There is a categorical difference between telling someone that they have to do X versus not telling someone something at all.

If I do not make you buy health insurance, that is not an imposition.  By definition.  Duh.  If you do make me buy health insurance, that is an imposition.  If I leave you entirely alone, I’m obviously not imposing anything–if the word ‘impose’ means anything at all.   If you try to impose something on me and I try to stop you, I am not counter-imposing.  lol  If you say, “You shall not drink 64oz drinks” that is an imposition.  If I say, “BUTT OUT.  I can drink 64oz drinks if I want!” that is is NOT an imposition.  That is me refusing to be imposed upon.

It is clear that there is a fundamental inability to recognize the categorical difference between these ideas.  It is largely a feature of the left, though of course not exclusively.  It isn’t like the distinction is not known.  It’s the whole difference between ‘negative liberties’ and ‘positive liberties’ which I have talked about elsewhere on this blog.

Not telling people what to do does not turn the temperature up.  Telling people what to do, does.  I am not contributing to ‘hostilities’ by refusing to tell people what to do and refusing to be told what to do.  You ARE contributing to ‘hostilities’ by insisting people do what you want them to do and not allowing them to do otherwise, in more and more and more and more and more and more aspects of our every day life.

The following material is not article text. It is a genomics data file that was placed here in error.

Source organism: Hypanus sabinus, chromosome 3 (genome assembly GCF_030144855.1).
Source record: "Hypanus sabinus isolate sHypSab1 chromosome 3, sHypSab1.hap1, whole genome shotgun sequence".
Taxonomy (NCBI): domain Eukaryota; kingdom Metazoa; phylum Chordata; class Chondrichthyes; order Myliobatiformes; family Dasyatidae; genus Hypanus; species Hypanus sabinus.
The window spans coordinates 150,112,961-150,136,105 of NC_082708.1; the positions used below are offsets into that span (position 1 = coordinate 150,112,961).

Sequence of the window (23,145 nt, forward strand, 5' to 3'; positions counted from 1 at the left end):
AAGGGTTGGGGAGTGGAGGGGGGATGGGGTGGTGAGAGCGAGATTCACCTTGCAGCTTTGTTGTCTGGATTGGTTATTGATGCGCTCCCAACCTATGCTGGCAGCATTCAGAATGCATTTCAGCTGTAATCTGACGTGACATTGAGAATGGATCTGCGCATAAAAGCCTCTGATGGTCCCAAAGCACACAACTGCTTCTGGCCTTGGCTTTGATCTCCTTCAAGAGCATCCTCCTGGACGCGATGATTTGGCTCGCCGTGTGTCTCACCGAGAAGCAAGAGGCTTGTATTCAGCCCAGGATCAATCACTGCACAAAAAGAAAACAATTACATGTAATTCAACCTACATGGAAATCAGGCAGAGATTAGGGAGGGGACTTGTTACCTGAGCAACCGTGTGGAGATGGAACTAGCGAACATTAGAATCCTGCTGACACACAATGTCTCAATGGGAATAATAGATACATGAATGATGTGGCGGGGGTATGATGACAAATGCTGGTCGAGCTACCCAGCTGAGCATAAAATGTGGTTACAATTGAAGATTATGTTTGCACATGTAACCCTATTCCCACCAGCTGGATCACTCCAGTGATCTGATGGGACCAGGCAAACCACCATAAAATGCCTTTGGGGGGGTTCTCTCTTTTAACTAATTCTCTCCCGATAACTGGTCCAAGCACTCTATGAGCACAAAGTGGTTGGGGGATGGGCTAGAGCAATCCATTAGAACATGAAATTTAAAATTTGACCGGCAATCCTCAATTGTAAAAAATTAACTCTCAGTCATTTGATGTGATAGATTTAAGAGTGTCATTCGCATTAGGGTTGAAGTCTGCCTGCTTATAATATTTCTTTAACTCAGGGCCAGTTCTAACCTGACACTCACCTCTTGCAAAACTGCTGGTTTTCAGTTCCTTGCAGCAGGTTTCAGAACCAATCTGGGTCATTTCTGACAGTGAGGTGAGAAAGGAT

If you want to see the ‘cold civil war’ turn ‘hot,’ by all means, keep telling people what to do, and keep making it harder for them to escape your clutches.   If that’s your goal, ya’ll are on the right track.

Share

31 comments

Skip to comment form

    • Timaahy on April 10, 2019 at 11:56 pm

    “The obvious solution to reducing conflict, then, is to radically limit how much people impose their views on other people.”

    Agreed.

    Time to get rid of religion, then? 🙂

    • Anthony on April 11, 2019 at 8:02 am
      Author

    Thanks for the comment, Tim.

    You can’t get rid of religion. Every person is ‘religious.’ Every person worships. The only difference is the object of that worship and how that religion is expressed.